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Matt Ward

Using the Python Standard Library

Here is a short walkthrough on how to use the Python Standard Library with SharpDevelop 3.0 and IronPython 2.0.


You will need to have SharpDevelop 3.0 and Python 2.5 installed on your machine. These can be downloaded from the following locations.

Note that using Python 2.6 is not supported. The following section assumes that Python 2.5 was installed into the C:\Python25 folder.

Using the Python Standard Library

First we will create an IronPython console application in SharpDevelop. From the File menu select New and then Solution. In the New Project window select the Python category and select the Console Application template.

New Python Console Application template

Give the project a name, select its location and click the Create button.

To use the Python Standard Library the project needs a reference to IronPython.dll, which should be added by default, and a reference to IronPython.Modules.dll. Open the Projects window, if it is not already open, by selecting Projects from the View menu. Right click the project's references and select Add Reference. In the Add Reference dialog first add a reference to mscorlib, this reference is needed since we are going to use the System.Console class to pause the console output. Then select the .NET Assembly Browser tab and click the Browse button. Locate the IronPython.Modules.dll file and select it. This file should be in the following folder:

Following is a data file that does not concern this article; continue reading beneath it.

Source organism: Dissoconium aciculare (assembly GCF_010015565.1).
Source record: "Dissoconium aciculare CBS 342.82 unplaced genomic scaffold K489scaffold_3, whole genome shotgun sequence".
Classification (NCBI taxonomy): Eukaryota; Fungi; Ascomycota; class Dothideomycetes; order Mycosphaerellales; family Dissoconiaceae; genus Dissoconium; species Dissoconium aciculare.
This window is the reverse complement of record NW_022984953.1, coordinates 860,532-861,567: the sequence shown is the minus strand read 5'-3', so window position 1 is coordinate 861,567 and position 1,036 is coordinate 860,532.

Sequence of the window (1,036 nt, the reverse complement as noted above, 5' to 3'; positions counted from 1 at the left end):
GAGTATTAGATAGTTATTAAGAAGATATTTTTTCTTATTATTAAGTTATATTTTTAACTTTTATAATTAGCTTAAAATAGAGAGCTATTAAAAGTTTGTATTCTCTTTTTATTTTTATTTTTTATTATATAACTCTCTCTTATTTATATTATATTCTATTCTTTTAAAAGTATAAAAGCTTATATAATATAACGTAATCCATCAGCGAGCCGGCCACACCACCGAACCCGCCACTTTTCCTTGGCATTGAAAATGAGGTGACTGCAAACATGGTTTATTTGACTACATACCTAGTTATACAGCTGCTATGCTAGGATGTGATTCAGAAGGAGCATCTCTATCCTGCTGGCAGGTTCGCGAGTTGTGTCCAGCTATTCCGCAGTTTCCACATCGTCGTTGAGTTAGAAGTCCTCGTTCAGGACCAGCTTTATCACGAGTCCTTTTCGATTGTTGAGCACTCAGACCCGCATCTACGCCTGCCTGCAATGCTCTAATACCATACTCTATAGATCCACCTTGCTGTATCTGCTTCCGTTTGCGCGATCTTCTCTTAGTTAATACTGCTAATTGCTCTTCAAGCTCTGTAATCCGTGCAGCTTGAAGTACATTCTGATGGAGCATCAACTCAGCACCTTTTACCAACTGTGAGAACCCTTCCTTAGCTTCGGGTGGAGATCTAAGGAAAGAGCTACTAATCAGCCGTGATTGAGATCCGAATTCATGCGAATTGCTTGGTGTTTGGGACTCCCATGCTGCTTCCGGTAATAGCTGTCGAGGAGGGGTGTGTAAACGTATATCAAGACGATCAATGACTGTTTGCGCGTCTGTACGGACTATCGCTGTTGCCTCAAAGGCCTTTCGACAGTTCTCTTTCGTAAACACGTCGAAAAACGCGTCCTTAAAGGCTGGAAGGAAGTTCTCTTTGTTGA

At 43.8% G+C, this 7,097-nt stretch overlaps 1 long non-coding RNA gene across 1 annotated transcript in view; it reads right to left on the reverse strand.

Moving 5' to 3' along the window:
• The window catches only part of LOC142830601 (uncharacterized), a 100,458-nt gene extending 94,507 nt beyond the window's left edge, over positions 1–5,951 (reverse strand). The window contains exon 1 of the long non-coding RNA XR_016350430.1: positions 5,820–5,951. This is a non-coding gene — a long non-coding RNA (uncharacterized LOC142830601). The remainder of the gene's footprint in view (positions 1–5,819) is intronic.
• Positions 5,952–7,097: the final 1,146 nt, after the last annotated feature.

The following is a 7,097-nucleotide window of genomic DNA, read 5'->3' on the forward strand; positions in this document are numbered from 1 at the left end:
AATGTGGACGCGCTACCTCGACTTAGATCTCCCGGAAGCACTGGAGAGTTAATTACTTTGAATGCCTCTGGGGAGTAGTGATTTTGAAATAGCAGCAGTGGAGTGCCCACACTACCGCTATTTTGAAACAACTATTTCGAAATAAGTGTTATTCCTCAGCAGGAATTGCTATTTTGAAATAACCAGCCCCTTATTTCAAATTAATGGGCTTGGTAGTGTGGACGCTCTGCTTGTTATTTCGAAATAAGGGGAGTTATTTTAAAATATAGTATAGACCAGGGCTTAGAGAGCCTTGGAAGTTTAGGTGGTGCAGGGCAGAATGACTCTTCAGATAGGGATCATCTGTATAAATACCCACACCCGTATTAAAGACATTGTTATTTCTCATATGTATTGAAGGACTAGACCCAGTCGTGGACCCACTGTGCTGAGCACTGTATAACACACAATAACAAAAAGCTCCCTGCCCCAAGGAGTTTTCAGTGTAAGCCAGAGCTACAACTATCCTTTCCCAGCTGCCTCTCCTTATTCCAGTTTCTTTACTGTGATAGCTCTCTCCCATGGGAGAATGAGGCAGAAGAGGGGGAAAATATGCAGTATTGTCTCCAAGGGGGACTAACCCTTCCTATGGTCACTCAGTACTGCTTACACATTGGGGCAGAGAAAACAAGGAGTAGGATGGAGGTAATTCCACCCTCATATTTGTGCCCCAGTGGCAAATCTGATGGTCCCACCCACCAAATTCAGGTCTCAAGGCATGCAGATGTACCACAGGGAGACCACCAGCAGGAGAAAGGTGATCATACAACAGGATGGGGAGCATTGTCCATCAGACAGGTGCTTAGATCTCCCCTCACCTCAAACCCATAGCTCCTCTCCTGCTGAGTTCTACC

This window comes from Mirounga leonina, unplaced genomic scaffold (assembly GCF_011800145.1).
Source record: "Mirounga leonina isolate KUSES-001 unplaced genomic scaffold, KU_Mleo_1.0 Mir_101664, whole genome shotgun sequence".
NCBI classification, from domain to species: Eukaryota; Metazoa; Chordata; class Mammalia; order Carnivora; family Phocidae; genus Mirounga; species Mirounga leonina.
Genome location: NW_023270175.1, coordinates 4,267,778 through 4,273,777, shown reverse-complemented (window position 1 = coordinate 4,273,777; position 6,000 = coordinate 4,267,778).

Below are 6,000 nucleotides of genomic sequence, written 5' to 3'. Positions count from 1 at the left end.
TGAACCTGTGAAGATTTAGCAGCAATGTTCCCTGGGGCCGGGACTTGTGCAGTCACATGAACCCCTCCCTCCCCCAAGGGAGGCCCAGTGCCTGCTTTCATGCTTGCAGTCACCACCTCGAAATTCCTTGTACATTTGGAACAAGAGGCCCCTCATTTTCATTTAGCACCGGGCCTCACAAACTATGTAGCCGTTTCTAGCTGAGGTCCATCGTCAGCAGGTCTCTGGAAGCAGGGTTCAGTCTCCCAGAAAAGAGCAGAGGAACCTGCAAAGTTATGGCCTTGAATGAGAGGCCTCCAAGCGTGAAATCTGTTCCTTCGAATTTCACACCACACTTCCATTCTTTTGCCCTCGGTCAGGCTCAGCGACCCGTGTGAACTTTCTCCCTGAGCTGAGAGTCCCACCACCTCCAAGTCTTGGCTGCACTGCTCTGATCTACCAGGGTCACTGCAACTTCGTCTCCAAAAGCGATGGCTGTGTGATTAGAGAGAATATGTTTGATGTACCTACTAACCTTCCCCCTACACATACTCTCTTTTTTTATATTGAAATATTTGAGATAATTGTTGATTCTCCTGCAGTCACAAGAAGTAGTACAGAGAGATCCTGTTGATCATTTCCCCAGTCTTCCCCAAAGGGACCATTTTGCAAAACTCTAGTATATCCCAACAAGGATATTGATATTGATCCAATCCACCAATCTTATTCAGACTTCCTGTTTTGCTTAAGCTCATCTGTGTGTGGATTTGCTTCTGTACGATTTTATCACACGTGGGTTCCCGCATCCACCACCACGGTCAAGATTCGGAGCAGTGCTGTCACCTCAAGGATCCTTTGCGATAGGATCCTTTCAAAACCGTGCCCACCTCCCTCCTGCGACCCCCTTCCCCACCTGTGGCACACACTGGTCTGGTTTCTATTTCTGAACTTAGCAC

C:\Program Files\SharpDevelop\3.0\AddIns\AddIns\BackendBindings\PythonBinding

Click OK to close the Add Reference dialog.

In the file change the code to the following:

# Add Python Standard Library to search path. 
import sys

# Use Python Standard Library os module.
import os
print os.getcwd()

# Wait for a key press before closing the console window.
import System
print "Press any key to continue..."

The sys.path.append line adds the Python Standard Library to the search path. After that the os module is imported and the os.getcwd method is called to get the current working directory and this is output to the console window. The last three lines of code are just used to pause the console window so we can see the output.

Compile the above code by selecting Build Solution from the Build menu.

Finally run the application by selecting Run from the Debug menu.

Output from Python Console application.

Published Mar 01 2009, 02:43 PM by MattWard
Filed under: ,



WombatPM said:

You also need to add a reference to mscorlib in order for the example to run without error.

March 19, 2009 9:35 PM

MattWard said:

The Python project templates should really add the mscorlib reference to the project by default or maybe the compiler should reference this by default. The project templates have been fixed in 3.1.

The post does mention adding a reference to mscorlib and to do any serious .NET work with IronPython you will need this reference. In the example however if you remove the last three lines which wait for a key press the code will still work without an explicit reference to mscorlib in the project. In my project I originally had a reference to System, IronPython and IronPython.Modules only. It looks like the compiler will add one anyway if the reference does not exist in the project.

March 20, 2009 8:14 AM
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